Racing on the road

Whether he’s racing in North Dakota, California, Tennessee, Missouri or his home state of Arkansas, International Motor Contest Association Modifieds driver Jeff Taylor is no stranger to victory lane.

Just a month into the racing season and Taylor already has four victories, the last coming at Nodak Speedway on Sunday. The Cave City, Ark., native made an early trip to North Dakota to test out a new car and won by more than four seconds in the Modifieds feature race.

When Taylor typically makes his first trip of the year to North Dakota, it’s in July for the Dakota Classic Tour. Taylor finished second last year.

Taylor not only races cars, but he also builds them. He’s been helping build race cars for 10 t o12 years. In 2012 Taylor became a certified manufacturer from the Mark Bush Racewise Dirt Track Chassis School and Front Suspension Geometry School. He builds open-wheel modified cars for drivers across the country, including some that race at Nodak Speedway.

Aaron Turnbull of Estevan, Sask., had his No. 21 car built by Taylor and raced it to back-to-back feature wins last year at Williston Basin Speedway and Nodak Speedway.

Taylor said it’s rewarding to see drivers win with cars he’s built.

“Depending on the race, if it’s a local race I get pretty good enjoyment out of my people winning,” Taylor said. “I don’t have a problem with my people outrunning me. It tickles me. I get enjoyment when I win, but you also get enjoyment when you see other people win in your stuff. It gives you a good sense of pride.”

Taylor had a banner year in 2012. He won the IMCA Speedway Motors Super Nationals title at Boone (Iowa) Speedway, defeating 251 other drivers during the week-long event.

“When we started the race I didn’t know if I had a car good enough to do it or not,” Taylor said. “As the race went on the car kinda got better and better. It was pretty exciting. It was the most people I’ve ever seen at a race track in my life. It was pretty unreal. It’s the biggest race I’ve ever won. I’ve won some big races but as far as prestige, I don’t know if you could ever top that.”

The 40-year-old driver claimed four other headlining events in 2012, winning in the Central, Mountain and Pacific time zones. He took the checkered flag in the 16th Annual IMCA Mid-America Modified Championship in his home state at one of his favorite race tracks. Taylor won both feature races in one night at Batesville Motor Speedway in Locust Grove, Ark., for the $3,000 grand prize.

Taylor said a major part of his success comes from his sponsorships with Industrial Electric and Spur Bar & Lounge of Dickinson. Both sponsorships helped cover the costs of Taylor’s brand new No. 5 car that raced for the first time last weekend.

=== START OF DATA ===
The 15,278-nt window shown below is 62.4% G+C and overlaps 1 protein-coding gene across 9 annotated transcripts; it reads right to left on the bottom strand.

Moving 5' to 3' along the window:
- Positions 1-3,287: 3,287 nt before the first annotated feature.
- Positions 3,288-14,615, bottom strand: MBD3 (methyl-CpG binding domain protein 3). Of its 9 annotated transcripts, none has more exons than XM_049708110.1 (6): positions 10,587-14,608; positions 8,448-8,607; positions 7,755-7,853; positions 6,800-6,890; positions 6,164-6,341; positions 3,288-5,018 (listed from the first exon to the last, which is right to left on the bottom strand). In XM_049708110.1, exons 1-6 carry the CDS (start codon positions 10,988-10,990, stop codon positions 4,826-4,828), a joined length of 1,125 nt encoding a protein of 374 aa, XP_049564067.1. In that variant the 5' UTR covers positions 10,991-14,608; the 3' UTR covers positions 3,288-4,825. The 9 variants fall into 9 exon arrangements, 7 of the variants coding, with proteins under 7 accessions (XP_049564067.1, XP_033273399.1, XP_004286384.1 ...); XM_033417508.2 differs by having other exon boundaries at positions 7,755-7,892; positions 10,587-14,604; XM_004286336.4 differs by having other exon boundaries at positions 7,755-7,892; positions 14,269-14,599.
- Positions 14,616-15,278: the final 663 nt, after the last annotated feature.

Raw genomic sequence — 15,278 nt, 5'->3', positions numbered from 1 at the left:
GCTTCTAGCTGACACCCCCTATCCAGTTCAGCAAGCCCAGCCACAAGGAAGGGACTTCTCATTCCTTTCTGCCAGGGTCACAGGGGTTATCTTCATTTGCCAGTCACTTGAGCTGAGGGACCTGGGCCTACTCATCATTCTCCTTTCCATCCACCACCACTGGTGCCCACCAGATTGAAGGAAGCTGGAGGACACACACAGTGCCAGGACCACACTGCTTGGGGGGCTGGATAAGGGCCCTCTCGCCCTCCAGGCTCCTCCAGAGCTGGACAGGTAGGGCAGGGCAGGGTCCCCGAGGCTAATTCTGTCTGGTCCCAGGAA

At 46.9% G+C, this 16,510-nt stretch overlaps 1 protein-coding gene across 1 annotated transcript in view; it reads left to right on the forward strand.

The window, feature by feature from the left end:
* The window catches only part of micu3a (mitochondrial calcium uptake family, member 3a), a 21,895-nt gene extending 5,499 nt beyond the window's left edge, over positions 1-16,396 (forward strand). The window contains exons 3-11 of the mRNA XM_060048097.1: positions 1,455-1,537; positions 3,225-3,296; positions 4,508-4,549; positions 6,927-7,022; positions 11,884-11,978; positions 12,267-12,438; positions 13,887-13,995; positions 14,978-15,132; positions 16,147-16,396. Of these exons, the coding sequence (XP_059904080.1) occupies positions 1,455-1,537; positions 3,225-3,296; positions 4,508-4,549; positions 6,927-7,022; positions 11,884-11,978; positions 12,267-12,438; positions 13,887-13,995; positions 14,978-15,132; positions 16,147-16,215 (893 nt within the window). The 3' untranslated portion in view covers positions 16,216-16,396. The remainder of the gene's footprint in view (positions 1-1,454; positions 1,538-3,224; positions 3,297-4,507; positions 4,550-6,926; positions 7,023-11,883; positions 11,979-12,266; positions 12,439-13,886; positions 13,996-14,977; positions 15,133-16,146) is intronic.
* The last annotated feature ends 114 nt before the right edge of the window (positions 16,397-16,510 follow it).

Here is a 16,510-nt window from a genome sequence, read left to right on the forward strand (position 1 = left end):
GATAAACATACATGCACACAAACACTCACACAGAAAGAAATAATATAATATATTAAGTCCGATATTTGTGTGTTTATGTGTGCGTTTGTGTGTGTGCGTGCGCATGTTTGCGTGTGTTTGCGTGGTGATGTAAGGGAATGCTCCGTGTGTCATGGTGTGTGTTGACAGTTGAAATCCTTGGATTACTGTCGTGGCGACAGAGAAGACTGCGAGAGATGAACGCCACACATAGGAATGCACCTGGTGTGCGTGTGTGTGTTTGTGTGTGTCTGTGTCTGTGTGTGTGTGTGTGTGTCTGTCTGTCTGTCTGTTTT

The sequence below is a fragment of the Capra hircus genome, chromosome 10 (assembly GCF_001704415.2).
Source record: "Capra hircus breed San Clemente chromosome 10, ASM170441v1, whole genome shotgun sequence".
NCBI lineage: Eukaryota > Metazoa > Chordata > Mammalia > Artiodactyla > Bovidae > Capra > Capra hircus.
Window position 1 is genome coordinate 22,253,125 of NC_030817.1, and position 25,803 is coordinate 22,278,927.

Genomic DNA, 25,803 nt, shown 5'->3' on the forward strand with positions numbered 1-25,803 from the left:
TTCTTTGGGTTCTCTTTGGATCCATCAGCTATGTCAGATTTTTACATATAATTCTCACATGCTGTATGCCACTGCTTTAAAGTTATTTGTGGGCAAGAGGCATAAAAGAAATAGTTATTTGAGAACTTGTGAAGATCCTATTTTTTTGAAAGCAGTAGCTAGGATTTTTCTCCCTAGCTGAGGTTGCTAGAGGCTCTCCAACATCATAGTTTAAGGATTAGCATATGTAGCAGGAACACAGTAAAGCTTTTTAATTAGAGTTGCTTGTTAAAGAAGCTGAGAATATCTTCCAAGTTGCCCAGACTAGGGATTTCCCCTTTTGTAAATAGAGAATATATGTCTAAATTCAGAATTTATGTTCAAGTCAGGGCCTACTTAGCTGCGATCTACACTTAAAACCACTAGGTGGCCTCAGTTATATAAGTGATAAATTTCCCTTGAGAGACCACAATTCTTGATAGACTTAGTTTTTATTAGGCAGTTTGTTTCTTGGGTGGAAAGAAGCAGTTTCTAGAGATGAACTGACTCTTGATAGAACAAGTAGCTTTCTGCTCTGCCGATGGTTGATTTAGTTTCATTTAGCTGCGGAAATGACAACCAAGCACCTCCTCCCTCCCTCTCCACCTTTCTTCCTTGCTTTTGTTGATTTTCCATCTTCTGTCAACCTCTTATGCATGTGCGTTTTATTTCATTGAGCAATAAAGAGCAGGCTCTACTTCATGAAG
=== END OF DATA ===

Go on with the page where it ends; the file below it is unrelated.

Of all the races Taylor has competed in, winning the inaugural Modified World Championship at Batesville Motor Speedway in 2001 sticks out among the countless number of career victories. More impressively, he did it in someone else’s car. Floral, Ark., native Brandon Smith opted to go deer hunting instead of racing and asked Taylor if he’d like to use his car in the race. Taylor said he hardly had to make any adjustments to the car before driving it into victory lane.

Long before his string of success, Taylor never imagined he’d be able to make a career out of racing. He didn’t start racing until he reached his 20s due to the expensive nature of the sport. When he began his racing career, things didn’t go as smoothly as he had hoped.

“Years ago we traveled and we didn’t quite have success so we went back home and I got back to where I could run pretty good around home,” Taylor said. “When I got to where I was running pretty good around home, we ventured out to a two- or three-state area. Different tracks require different things and different driving styles. If you go to enough of them you learn that.”

Racing is only part of Taylor’s life as he has a wife, Melissa, and two kids – a son, Cole, and a daughter, Darcie. While he tries to spend as much time with his family as possible, his work eats up a lot of his free time.

“It’s tough,” Taylor said. “I didn’t think years ago when we started out that I’d be doing this for a living. Building the cars is a pretty good toll on the family life. It’s not too bad in the summer. They can come with me. But it’s a tough balancing act. I’m gone quite a bit.”

Taylor said he sees himself racing another 10 or 15 years. He wasn’t sure if either of his kids would take up the sport, but said Darcie, who’s five, is the more likely candidate because she’s “rambunctious.”

Regardless of how many races he wins in the future, Taylor is thankful for the support he has received over the years.

“I have a good wife,” he said. “She stands behind me and supports me.”

Mike Kraft covers racing at Nodak Speedway during the summer. Follow him on Twitter at @MKraft23-MDN.